Curiosity is a central driving force in human experience. It derives from the Latin word cura, which can mean “to care about.” It’s the screw in our backs that pushes us to seek new information. To form new ideas. Surely, the most distinguishing characteristic of curiosity is a willing openness to explore. For young learners, curiosity is the first tool that inspires exploration and further learning. Curiosity in kids is essential to begin any learning process. For instance, in a curriculum-based classroom creating curious-minded children can be challenging. However, once a constant state of curiosity is cultivated within the mind of any student, a perfect learning environment is achieved.
I have no special talent. I am only passionately curious.
— Albert Einstein
How Curiosity Affects Learning
A recent study finds that greater states of curiosity in kids link to greater retention of new information. What’s more, the study found that once a certain level of curiosity was reached, students acclimated entirely unrelated information that they were not initially curious about. In other words, remaining curious about new information and actually learning that information go hand in hand. Curiosity cures the cat!
Perhaps the biggest challenge seen in curious children (or adults) is the nature of curiosity itself. Curiosity is a dynamic and kinetic process. Undoubtedly, it requires much movement, observation, and experimentation before it quiets itself. Imagine the way a 3-year-old child examines every aspect of a new block toy. Even the simplest of toys can entertain for hours, so long as there remains a curiosity toward the toy. This inner sense we have to acquire a knowledge of things is a pressing urge within each of us. As George Loewenstein interprets in a 1994 study: curiosity is “a form of cognitively induced deprivation that arises from the perception of a gap in knowledge or understanding.” We can’t help it. When we are curious, we need to know.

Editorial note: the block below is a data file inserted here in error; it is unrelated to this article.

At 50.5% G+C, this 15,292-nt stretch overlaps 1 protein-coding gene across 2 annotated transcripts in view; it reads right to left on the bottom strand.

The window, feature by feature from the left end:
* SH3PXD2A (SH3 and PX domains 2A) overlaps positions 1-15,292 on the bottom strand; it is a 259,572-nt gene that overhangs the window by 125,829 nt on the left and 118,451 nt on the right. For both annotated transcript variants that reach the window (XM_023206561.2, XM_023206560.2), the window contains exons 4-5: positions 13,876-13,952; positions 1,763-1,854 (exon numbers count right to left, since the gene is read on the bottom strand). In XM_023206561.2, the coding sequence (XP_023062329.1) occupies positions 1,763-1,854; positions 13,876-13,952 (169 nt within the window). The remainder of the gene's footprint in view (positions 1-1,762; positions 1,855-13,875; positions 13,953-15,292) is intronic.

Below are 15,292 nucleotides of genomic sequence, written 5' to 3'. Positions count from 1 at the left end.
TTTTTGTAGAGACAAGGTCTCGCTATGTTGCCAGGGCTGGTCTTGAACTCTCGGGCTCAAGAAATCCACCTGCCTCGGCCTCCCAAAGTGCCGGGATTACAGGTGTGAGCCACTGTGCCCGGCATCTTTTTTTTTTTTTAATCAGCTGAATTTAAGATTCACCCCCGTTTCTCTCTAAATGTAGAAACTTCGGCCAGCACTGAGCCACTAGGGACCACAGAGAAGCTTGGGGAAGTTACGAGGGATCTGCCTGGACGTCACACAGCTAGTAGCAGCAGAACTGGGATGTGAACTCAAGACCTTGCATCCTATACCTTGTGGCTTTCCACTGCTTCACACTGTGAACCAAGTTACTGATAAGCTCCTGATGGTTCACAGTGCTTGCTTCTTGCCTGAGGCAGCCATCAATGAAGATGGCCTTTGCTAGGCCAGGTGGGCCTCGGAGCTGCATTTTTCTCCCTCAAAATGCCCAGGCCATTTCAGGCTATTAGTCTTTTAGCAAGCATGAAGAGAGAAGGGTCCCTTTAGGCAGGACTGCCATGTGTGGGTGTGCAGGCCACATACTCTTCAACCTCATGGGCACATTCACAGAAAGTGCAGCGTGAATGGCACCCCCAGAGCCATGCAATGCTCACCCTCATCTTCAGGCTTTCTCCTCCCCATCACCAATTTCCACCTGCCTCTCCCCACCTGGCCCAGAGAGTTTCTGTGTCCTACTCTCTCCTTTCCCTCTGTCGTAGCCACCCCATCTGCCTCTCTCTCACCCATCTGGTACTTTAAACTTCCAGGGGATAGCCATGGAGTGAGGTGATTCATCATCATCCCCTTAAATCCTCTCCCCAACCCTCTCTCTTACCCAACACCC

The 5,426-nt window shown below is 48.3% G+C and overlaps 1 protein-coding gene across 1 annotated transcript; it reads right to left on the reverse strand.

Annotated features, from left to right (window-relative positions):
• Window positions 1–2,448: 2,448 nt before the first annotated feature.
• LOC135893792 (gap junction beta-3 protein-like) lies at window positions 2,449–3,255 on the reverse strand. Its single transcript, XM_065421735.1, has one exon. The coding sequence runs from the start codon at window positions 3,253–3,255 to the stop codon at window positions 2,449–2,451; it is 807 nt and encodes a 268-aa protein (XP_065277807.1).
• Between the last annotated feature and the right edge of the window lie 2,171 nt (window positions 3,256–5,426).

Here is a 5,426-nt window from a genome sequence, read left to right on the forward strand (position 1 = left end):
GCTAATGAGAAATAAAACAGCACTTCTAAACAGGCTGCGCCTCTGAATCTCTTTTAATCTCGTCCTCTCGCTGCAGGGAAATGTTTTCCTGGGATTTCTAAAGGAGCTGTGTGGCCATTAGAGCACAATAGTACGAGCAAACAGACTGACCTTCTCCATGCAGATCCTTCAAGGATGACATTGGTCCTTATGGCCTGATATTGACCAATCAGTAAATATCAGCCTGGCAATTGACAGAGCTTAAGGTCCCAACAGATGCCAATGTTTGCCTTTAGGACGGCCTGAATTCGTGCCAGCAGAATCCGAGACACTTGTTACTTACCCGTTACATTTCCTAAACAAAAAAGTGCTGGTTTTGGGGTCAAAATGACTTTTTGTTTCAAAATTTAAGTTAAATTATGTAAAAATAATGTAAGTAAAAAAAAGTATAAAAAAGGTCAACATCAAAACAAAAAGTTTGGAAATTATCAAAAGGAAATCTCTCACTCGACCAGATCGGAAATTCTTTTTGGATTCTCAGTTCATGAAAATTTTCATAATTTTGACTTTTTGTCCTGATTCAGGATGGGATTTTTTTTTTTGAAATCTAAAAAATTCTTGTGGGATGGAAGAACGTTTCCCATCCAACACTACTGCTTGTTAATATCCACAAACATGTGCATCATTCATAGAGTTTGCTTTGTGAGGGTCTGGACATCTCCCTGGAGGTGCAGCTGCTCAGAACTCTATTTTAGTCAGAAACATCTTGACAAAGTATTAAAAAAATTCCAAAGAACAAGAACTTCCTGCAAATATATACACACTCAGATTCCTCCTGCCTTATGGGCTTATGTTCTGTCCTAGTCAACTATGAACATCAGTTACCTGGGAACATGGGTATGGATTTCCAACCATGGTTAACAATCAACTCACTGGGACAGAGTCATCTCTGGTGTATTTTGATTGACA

Curiosity and the Current School Model
As we have said, humans are born curious — it’s how we learn. In 2007, some researchers logging questions of 14 months to 5-year-old children found they asked an average of 107 questions per hour! That’s a lot of questions. But research by Susan Engel, a leading international authority on curiosity in children, finds that such questioning decreases drastically once children enter school. Clearly, schools have become a place of assessment rather than one of learning.
One of the greatest destroyers of curiosity within the current schooling system is over-expectation. While high expectations are essential motivators, they have their drawbacks too. Two researchers (Malmberg & Martin) found that students feel less confident and have less fun in lessons with high-pressure expectations. And, since curiosity is associated with impulsive behavior, a school system that minimizes such impulsiveness for the sake of ‘structure’ also minimizes curiosity.
Students require time to learn on their own through their own exploration. It may seem counter-intuitive. However, we need teachers to recognize that their job is not to teach students but to guide them to find their own answers. Indeed, when students exist in a heightened state of hunger for more knowledge, their learning capacity is at its best. Yet, when that is lacking, so is the joy of a classroom.
How Can Teachers Promote Curiosity In Kids?
Many students experience overly scripted, overly restricted curriculums. This may show itself in “memorization-repetition” exercises with little room for creativity. We need educators and administrators to be agents of their own teaching. We need them to bring curiosity into the classroom themselves. Here are a few basic tips on how to create curiosity within the classroom:
- Be Curious Yourself — children are more likely to engage when an adult visibly shows their own interest in the subject.
- Ask “What if” Questions — ask your students what else is possible/plausible in your classroom situations. This invites curiosity, imagination, and divergent thinking and broadens the confines of the classroom.
- Encourage Questioning — allow students to guide themselves to their own answers by way of their own questions. Furthermore, encourage and even mandate each student to ask at least one question during each lesson.
- Allow Play — unstructured exploration leads students to learn through their own process of curiosity and activity.
- Encourage Kids to Become Teachers — we learn best when we are the ones teaching. Encourage kids to become a teacher for a day. Or, ask them to explain something simple to you. In this way, bringing out the natural teacher in them.